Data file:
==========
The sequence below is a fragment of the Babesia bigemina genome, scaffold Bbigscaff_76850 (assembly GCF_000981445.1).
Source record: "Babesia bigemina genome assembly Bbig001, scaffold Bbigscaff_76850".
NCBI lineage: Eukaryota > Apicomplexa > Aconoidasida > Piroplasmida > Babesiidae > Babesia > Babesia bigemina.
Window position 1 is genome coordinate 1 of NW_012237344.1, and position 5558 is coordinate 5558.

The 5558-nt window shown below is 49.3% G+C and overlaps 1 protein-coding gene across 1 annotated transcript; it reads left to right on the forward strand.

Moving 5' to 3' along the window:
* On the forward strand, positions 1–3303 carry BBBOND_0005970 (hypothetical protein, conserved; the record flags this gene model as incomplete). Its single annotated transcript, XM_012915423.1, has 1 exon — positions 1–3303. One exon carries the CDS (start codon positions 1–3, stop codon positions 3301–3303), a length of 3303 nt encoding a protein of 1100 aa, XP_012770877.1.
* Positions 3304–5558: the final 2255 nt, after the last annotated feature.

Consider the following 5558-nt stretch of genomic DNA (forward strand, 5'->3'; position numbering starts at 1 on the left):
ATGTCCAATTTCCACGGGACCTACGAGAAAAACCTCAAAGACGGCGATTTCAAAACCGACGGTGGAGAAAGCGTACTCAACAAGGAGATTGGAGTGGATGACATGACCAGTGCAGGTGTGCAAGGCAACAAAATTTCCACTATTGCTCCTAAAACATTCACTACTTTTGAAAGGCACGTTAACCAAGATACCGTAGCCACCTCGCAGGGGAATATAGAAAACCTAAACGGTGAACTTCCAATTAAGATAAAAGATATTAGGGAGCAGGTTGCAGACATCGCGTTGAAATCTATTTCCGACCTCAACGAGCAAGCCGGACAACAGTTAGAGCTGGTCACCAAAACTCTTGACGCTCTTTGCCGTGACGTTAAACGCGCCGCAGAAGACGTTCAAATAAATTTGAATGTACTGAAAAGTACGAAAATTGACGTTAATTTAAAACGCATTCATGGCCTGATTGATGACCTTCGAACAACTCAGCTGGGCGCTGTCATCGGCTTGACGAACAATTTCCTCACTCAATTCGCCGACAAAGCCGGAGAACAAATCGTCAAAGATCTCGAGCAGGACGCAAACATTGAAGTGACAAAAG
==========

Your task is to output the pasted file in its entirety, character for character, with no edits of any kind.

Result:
The sequence below is a fragment of the Babesia bigemina genome, scaffold Bbigscaff_76850 (assembly GCF_000981445.1).
Source record: "Babesia bigemina genome assembly Bbig001, scaffold Bbigscaff_76850".
NCBI lineage: Eukaryota > Apicomplexa > Aconoidasida > Piroplasmida > Babesiidae > Babesia > Babesia bigemina.
Window position 1 is genome coordinate 1 of NW_012237344.1, and position 5558 is coordinate 5558.

The 5558-nt window shown below is 49.3% G+C and overlaps 1 protein-coding gene across 1 annotated transcript; it reads left to right on the forward strand.

Moving 5' to 3' along the window:
* On the forward strand, positions 1–3303 carry BBBOND_0005970 (hypothetical protein, conserved; the record flags this gene model as incomplete). Its single annotated transcript, XM_012915423.1, has 1 exon — positions 1–3303. One exon carries the CDS (start codon positions 1–3, stop codon positions 3301–3303), a length of 3303 nt encoding a protein of 1100 aa, XP_012770877.1.
* Positions 3304–5558: the final 2255 nt, after the last annotated feature.

Consider the following 5558-nt stretch of genomic DNA (forward strand, 5'->3'; position numbering starts at 1 on the left):
ATGTCCAATTTCCACGGGACCTACGAGAAAAACCTCAAAGACGGCGATTTCAAAACCGACGGTGGAGAAAGCGTACTCAACAAGGAGATTGGAGTGGATGACATGACCAGTGCAGGTGTGCAAGGCAACAAAATTTCCACTATTGCTCCTAAAACATTCACTACTTTTGAAAGGCACGTTAACCAAGATACCGTAGCCACCTCGCAGGGGAATATAGAAAACCTAAACGGTGAACTTCCAATTAAGATAAAAGATATTAGGGAGCAGGTTGCAGACATCGCGTTGAAATCTATTTCCGACCTCAACGAGCAAGCCGGACAACAGTTAGAGCTGGTCACCAAAACTCTTGACGCTCTTTGCCGTGACGTTAAACGCGCCGCAGAAGACGTTCAAATAAATTTGAATGTACTGAAAAGTACGAAAATTGACGTTAATTTAAAACGCATTCATGGCCTGATTGATGACCTTCGAACAACTCAGCTGGGCGCTGTCATCGGCTTGACGAACAATTTCCTCACTCAATTCGCCGACAAAGCCGGAGAACAAATCGTCAAAGATCTCGAGCAGGACGCAAACATTGAAGTGACAAAAG